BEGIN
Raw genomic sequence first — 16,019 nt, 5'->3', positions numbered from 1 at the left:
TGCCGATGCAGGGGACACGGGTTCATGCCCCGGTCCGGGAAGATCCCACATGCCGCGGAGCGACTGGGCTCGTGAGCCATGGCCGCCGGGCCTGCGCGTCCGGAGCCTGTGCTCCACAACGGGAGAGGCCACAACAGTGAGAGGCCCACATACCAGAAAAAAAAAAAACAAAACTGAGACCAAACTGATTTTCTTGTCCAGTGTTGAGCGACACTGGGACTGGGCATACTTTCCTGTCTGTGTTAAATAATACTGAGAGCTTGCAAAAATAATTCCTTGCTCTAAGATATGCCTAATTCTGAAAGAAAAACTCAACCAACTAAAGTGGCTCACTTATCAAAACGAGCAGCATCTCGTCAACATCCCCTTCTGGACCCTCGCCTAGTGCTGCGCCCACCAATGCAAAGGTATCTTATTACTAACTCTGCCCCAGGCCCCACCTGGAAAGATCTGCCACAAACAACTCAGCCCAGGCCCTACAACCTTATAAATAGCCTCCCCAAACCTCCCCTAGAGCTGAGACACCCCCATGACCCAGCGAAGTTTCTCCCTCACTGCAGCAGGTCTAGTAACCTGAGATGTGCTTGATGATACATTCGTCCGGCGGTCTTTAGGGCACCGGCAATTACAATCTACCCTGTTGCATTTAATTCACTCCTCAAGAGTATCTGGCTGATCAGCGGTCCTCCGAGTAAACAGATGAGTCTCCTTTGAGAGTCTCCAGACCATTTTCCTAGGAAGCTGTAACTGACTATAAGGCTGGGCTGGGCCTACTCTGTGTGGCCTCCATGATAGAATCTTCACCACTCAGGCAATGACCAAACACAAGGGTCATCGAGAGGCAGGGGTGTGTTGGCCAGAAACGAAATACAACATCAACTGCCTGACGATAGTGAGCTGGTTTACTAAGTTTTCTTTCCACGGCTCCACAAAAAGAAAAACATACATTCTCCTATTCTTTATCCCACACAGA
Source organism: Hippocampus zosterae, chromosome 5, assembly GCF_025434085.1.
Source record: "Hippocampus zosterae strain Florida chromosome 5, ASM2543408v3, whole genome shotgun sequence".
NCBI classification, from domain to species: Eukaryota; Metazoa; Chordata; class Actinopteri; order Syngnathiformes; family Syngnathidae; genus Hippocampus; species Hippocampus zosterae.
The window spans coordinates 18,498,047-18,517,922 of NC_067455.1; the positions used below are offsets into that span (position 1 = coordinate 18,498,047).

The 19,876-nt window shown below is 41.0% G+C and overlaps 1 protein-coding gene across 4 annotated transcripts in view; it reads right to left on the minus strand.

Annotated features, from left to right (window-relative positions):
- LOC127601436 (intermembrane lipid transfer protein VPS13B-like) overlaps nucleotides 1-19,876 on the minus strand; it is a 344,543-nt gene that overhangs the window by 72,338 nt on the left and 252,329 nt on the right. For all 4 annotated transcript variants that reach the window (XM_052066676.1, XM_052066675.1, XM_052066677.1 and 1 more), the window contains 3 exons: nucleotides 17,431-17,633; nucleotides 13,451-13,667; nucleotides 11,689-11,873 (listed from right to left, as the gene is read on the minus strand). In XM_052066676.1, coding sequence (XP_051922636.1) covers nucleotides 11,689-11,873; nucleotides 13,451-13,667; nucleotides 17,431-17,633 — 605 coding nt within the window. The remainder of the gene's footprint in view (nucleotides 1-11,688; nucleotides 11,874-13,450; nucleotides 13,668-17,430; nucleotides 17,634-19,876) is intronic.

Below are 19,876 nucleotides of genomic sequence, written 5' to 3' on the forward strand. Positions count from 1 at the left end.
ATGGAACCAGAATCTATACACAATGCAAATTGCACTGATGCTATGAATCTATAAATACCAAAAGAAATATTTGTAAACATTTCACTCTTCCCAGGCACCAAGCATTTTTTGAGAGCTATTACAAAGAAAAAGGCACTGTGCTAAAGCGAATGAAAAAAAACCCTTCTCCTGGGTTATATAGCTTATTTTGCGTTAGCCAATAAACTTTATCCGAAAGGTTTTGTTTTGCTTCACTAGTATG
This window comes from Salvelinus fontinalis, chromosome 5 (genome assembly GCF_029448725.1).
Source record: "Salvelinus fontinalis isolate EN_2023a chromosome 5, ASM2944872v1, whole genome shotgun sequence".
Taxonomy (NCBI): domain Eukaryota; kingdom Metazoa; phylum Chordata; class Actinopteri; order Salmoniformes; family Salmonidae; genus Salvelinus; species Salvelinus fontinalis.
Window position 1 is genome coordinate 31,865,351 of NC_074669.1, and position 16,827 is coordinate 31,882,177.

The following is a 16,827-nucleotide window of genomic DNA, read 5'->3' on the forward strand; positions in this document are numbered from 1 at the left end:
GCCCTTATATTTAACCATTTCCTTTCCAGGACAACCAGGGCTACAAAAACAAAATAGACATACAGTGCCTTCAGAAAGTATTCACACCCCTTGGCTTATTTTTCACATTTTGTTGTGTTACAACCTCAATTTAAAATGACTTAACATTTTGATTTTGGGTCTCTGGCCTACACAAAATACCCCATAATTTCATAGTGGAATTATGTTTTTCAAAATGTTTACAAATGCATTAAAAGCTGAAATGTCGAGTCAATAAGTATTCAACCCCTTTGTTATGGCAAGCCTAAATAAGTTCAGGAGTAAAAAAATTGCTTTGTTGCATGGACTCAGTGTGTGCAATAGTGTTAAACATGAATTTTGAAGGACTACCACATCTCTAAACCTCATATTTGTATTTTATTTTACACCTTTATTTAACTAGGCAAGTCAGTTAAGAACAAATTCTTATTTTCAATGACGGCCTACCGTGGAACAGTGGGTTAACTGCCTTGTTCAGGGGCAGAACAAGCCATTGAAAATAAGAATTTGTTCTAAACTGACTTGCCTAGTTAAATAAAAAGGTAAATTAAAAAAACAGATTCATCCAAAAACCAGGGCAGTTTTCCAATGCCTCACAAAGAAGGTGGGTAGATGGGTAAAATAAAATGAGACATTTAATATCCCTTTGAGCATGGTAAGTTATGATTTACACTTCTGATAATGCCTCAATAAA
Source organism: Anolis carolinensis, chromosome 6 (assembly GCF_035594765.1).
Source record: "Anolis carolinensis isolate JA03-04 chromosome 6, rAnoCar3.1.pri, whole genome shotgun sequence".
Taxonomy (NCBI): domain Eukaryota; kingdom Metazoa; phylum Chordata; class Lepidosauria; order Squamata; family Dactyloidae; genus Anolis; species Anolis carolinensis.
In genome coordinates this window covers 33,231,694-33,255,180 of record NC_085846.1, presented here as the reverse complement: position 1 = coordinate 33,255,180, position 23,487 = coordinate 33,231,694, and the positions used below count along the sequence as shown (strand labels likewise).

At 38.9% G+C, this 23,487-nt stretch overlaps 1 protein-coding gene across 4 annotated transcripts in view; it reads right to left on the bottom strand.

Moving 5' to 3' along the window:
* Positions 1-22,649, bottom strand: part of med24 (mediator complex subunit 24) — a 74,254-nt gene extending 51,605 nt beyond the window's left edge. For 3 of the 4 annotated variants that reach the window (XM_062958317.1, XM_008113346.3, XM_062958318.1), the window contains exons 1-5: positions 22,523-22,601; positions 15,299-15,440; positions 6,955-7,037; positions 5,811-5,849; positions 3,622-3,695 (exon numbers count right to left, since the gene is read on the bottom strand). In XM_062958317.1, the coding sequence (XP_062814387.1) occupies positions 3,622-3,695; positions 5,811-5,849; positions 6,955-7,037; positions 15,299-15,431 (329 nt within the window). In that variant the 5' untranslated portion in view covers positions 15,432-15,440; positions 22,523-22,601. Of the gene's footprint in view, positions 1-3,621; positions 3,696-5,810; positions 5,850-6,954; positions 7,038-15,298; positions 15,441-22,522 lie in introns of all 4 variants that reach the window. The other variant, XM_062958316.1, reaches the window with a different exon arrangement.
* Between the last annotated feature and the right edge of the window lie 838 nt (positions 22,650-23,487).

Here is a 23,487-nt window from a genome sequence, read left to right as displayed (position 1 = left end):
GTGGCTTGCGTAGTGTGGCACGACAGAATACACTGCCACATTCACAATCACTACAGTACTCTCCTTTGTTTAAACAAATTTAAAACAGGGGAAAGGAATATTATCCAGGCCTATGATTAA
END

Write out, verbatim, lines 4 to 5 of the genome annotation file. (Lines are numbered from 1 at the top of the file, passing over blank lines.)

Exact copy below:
Source record: "Hippocampus zosterae strain Florida chromosome 5, ASM2543408v3, whole genome shotgun sequence".
NCBI classification, from domain to species: Eukaryota; Metazoa; Chordata; class Actinopteri; order Syngnathiformes; family Syngnathidae; genus Hippocampus; species Hippocampus zosterae.